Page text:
The noodles are reasonably sturdy, but the best far is the flavour. Oniony, garlicky, and with a fried flavour that I couldn't stop eating. Pat suggested that the previously reviewed Mi goreng might actually have the edge on taste, and I'm inclined to agree, but that doesn't count this one out by any means. The effort to make it is certainly worth it, and I find myself incredibly tempted to open the second packet and make it a large lunch.

Final verdict? If you can't find that other stuff, then stock up on this.

Numbers: packaging 4, preparation 2, heat 3, flavour 5, overall 5
Music: David Byrne - Sounds of True Stories - Freeway Son

15 comments:

Anonymous said...

Actually, Mi Goreng from Indomie has been around for a lot longer than Sedaap's Mi Goreng. In fact, it had the monopoly on dry non-frying 'fried noodles' for so long that for years it only had one flavour - "asli" (original). Cpmpetition came and went, but until Sedaap came along, none presented formidable challenge. Sedaap is gaining ground, at least here in Malaysia, which is why Indomie is introducing various new flavours to keep its lead in the market.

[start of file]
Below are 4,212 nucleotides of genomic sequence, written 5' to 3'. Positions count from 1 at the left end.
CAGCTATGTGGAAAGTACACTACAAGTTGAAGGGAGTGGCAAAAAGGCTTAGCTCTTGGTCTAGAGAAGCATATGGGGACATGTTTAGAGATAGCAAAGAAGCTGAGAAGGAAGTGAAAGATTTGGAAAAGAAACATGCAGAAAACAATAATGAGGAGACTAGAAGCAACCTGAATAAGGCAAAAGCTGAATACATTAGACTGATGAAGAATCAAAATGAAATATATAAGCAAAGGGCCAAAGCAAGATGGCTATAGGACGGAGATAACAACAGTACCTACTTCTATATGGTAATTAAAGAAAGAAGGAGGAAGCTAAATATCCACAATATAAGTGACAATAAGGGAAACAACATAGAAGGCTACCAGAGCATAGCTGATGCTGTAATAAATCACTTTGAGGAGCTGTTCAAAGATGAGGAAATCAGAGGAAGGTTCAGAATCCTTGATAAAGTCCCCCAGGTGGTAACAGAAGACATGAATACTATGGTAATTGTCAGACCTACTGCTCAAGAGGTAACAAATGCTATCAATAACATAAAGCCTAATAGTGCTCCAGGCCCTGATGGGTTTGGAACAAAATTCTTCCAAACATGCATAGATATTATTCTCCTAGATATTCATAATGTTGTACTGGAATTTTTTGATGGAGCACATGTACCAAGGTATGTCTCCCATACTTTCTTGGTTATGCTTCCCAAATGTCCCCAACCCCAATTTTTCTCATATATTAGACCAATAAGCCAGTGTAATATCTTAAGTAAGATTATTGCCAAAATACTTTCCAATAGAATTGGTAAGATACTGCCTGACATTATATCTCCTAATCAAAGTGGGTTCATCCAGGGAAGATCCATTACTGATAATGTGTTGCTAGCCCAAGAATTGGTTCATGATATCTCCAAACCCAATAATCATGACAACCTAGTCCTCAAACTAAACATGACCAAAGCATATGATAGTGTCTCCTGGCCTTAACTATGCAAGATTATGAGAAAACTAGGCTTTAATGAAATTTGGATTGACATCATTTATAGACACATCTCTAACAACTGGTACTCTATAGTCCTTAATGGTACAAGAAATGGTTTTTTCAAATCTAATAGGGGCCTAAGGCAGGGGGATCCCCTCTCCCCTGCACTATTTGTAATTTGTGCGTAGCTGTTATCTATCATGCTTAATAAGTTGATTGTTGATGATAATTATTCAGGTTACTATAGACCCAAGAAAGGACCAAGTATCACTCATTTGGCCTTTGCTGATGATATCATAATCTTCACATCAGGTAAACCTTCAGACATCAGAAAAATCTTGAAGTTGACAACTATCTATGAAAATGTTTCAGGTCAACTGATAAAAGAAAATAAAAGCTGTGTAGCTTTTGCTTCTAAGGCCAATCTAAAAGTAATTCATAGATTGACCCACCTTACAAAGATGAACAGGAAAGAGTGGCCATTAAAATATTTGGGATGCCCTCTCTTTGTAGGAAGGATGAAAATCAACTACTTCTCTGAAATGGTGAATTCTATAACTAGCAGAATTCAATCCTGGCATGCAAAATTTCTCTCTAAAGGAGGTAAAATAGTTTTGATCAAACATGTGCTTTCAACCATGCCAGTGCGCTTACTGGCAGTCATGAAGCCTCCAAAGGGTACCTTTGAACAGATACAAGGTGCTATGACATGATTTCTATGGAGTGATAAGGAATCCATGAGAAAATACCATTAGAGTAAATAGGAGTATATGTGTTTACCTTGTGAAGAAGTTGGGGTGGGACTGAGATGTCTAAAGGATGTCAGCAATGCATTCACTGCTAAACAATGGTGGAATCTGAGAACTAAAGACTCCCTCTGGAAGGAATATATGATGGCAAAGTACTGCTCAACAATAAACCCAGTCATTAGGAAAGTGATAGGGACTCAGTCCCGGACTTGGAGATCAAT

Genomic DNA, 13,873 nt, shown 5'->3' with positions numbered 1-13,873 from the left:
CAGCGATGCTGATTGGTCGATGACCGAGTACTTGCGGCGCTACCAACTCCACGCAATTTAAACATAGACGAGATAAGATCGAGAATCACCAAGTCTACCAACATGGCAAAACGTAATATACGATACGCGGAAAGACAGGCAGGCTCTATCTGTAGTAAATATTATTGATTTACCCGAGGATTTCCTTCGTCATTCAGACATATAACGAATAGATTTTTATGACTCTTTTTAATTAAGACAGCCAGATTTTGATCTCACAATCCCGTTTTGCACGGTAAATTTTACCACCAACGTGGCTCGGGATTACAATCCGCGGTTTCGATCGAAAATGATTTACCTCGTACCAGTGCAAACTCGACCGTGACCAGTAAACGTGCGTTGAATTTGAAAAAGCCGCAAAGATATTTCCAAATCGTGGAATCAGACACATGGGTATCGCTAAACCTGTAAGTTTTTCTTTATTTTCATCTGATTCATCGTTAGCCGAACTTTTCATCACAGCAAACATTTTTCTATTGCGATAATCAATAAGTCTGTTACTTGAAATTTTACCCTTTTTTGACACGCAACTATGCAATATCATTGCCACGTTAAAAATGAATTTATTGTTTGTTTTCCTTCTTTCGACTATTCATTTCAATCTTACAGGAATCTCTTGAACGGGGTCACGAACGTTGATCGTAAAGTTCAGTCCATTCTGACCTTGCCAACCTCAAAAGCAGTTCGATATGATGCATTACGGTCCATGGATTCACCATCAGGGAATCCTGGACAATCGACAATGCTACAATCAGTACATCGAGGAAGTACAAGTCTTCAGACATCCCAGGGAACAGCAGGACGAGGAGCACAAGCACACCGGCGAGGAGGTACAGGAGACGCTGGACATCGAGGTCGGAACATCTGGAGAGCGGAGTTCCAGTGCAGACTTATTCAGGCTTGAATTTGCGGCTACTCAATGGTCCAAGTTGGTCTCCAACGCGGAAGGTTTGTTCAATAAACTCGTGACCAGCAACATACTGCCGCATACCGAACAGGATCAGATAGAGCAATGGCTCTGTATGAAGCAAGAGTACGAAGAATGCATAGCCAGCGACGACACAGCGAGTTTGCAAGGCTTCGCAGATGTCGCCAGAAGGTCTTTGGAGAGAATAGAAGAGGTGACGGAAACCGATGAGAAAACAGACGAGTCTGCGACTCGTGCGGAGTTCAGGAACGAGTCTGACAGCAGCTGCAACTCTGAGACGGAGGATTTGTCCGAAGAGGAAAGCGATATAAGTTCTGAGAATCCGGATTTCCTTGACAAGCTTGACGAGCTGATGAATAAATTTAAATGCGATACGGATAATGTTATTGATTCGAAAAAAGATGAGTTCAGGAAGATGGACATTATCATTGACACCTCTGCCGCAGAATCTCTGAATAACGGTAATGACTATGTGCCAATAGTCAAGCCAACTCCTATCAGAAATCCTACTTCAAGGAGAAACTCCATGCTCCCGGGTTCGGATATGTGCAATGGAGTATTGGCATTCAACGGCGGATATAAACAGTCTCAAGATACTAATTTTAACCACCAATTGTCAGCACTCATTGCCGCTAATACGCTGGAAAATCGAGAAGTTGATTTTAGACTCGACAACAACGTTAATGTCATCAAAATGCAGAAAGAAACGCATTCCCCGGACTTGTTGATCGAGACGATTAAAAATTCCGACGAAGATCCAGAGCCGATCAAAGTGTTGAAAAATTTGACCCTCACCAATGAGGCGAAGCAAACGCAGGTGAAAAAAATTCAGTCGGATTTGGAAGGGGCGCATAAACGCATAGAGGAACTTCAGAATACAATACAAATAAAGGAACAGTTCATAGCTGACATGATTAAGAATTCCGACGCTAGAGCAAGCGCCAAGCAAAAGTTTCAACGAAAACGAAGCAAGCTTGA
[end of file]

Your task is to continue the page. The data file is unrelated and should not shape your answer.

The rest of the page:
So ends the story of two instant mi goreng wars. :-)

Dennis said...

Just made my third package of these. These are the best I've tasted. What is that flavor? Incredible "sachet" flavor. Haha.

Anonymous said...

Haha, there the best huh, go to an Indonesian restaurant or Indonesia then try the food and see if your feet are still on the ground. You will be blown away

Mohammed said...

i have left the min yak bumbu seasoning oil still for 2 weeks , it seemed to have lost its transparency and turned beige.. does it mean its gone bad ? though the expiration date on the packet sais 2015 ...

Unknown said...

I think that's just the oil getting too cool. Mine did this, and I held it in my hand a few minutes, then it cleared right up.

Unknown said...

Best way to deal with the seasoning oil is to freeze it for a few minutes then take out when frozen and cut top off of the side where the seasoning is and then just push it out with your fingers. I eat these all the time and love them, their so easy to cook and you can add pre cooked peas corn and carrots as well as pre cooked chicken, beef, lamb, crab meat as well as pre cooked asparagus,cauliflower,broccoli etc etc etc which makes an easy and filling meal in an instant.